What followed was an historic run. By December, 2000, more than 140,000 jobs had been created in the San Jose area, according to the Labor Dept. Then the bottom fell out. By April, 2003, eight years' worth of job creation had been wiped out. The total labor force also had shrunk -- down 9% from its peak in 2000. That explains how the population of San Francisco, where many Silicon Valley commuters live, shrank 1.5% last year, the biggest decline of any major American city. San Jose's declined 0.6%.

But has the Valley's influence been erased along with the jobs? Not quite. "I think the smart money will be on Silicon Valley," says Roger B. McNamee, a founder of Silver Lake Partners, a private equity firm in Menlo Park. Optimists believe another job-exploding technology will emerge because many sectors -- the Internet, wireless, the digital home -- are far from played out. One or more of those, they say, will give the Valley yet another lease on life. After all, there's nowhere else in the world with such a dense concentration of the engineers and other specialists it takes to launch a company, literally, overnight.

Valley veterans also are quick to note that Silicon Valley is still where the venture-capital community is putting its money. In 2003's second quarter, 33.6% of the country's VC funds went to Valley startups, two points higher than its share in 1996. Venture capitalists, beaten and bruised though they may be, haven't gone away. "Silicon Valley occupies the same central place that it always has" with investors, says John Doerr, a partner at Kleiner, Perkins Caufield & Byers.

That's important because startups, not mature companies, create jobs. In the '90s, new Valley companies hired 258,796 people, while existing companies lost 120,559 jobs, according to the Public Policy Institute of California. Even now, the best of the Valley's next generation of companies are hiring at a decent clip. While total numbers are hard to come by, search giant Google Technology Inc. has doubled its workforce, to 1,000, in the past year. Internet auctioneer eBay Inc.'s staff is up 72%, to 4,400, since December, 2001. And inc. has nearly doubled its local workforce, to about 325, over the past year. Recruiters for even small startups claim the local job market is showing signs of life. "The phone is starting to ring again," says Jenny Harris, a recruiter for startups funded by Mobius Venture Capital.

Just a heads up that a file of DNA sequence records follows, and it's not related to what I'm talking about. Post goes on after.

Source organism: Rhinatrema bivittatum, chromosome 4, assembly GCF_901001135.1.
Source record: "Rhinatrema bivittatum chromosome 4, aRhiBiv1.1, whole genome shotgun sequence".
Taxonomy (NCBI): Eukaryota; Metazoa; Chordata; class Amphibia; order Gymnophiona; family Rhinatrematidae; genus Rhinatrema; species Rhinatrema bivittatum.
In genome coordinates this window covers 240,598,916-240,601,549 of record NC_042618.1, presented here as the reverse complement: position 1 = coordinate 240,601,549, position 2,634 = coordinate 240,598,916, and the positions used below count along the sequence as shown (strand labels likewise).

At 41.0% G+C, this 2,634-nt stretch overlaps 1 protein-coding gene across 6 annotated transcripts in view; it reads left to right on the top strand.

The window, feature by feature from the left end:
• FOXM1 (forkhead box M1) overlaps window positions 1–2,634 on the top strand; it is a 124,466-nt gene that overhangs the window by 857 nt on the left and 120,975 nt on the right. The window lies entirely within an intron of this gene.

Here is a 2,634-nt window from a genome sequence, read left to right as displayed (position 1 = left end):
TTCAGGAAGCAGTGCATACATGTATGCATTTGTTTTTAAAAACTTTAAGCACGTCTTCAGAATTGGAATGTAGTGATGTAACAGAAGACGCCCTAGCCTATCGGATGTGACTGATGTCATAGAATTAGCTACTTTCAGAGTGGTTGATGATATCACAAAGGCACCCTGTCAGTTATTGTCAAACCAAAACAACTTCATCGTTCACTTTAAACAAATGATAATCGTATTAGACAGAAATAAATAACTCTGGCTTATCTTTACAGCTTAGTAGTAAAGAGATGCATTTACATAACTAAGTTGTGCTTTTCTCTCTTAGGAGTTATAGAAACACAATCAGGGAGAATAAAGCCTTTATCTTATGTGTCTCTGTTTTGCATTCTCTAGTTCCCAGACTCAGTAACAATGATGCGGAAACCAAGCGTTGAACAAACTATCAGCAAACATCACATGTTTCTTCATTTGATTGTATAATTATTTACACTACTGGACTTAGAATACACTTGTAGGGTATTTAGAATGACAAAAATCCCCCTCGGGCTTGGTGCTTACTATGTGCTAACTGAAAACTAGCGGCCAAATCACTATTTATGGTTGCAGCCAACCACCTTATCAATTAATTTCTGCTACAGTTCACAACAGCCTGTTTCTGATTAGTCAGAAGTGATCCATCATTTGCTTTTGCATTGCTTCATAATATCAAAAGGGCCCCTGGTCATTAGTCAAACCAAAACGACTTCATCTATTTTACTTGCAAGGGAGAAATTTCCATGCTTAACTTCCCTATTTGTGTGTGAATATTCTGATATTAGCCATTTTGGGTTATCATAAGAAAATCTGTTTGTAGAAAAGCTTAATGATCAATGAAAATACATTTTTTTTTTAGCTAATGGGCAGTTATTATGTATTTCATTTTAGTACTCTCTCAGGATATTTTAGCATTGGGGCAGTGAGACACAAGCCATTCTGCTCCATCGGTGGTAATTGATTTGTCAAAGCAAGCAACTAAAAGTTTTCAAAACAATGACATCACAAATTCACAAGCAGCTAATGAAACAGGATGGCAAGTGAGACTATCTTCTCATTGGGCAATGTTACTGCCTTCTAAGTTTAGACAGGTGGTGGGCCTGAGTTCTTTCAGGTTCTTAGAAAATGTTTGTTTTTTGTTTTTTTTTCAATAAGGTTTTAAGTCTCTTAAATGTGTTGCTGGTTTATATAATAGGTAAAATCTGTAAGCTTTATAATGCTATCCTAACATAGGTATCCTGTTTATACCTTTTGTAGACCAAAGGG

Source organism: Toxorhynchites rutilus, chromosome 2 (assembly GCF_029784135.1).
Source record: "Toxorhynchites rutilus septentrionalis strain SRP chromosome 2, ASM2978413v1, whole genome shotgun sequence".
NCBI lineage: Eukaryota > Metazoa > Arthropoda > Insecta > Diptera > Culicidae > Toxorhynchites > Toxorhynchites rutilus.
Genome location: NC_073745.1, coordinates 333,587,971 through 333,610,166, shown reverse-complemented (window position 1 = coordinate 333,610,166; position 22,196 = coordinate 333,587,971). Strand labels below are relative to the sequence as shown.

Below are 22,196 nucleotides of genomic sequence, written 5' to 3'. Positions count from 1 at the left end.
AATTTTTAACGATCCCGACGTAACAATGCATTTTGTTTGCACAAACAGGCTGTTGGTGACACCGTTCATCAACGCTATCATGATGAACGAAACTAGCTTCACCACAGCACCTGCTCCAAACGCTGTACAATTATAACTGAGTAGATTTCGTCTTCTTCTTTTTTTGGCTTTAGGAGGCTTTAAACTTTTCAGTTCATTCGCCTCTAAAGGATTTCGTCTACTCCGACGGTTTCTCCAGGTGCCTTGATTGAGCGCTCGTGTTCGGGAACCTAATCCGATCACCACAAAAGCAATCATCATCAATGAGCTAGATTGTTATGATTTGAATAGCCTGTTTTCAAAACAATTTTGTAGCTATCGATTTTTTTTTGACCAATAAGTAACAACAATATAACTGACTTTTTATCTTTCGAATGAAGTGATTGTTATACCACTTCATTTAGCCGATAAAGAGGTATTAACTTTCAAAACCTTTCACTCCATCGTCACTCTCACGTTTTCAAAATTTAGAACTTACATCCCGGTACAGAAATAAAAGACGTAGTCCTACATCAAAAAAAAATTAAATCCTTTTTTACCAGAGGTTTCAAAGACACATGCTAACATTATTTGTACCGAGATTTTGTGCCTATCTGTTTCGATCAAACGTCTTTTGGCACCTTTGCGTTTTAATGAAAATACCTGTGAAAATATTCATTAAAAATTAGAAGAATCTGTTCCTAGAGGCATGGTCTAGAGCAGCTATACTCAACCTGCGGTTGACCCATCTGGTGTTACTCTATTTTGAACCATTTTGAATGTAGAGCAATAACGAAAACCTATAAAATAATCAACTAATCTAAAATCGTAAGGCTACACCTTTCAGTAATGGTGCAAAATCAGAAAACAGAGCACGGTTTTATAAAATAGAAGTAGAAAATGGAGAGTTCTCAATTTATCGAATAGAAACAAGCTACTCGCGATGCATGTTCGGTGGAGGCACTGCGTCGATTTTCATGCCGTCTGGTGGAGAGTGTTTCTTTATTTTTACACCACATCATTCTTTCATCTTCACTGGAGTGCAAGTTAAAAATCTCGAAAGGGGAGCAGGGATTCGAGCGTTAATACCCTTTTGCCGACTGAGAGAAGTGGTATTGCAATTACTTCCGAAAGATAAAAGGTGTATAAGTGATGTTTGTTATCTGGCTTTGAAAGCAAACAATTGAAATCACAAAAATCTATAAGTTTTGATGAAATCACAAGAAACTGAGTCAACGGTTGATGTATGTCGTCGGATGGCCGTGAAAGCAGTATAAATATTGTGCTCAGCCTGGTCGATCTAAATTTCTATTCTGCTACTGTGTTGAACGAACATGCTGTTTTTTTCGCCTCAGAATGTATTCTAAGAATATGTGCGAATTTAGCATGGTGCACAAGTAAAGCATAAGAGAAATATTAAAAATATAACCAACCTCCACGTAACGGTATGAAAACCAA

Add it all up, and Silicon Valley is likely to remain the Hollywood of high tech. Smith's hiring plans for Spoke Software are not just about shipping jobs overseas. He's trying to offset the high-dollar creative talent he believes he can find only in the Valley with low-dollar rote jobs, such as product testing, that can be done outside the country. Entrepreneurs like Smith still believe that if you want to start a company and aspire to join the pantheon of tech stars -- including Intel Chairman Andrew S. Grove and Apple Computer Inc. co-founder Steven P. Jobs -- you need to be based in the Valley. "The general consensus is that the Valley is going to continue as the center for innovation in the world," says Kiran Karnik, president of the National Association of Software & Service Companies, a tech trade group in India. "Frankly, we'd like to move that to Bangalore, but I'm being realistic."

Will a new technology pop up to replace the 28,000 jobs lost at software companies, the 16,000 lost semiconductor positions, or the 15,600 lost computer-manufacturing staff? Oracle CEO Lawrence J. Ellison says the Valley's next big employer could be biotech outfits. Certainly, biotech has fared better than any other tech sector, losing just 100 jobs. But it's hard to imagine total biotech employment, now only a third of the software industry, making up the difference. For the Valley to thrive again, something will have to pick up the slack. Of course, no one knows what that Next Big Thing will be, but you can bet more than a few of Silicon Valley's die-hard entrepreneurs are working on it.

By Jim Kerstetter

Contributing: Linda Himelstein in San Mateo, Calif., and Timothy J. Mullaney in New York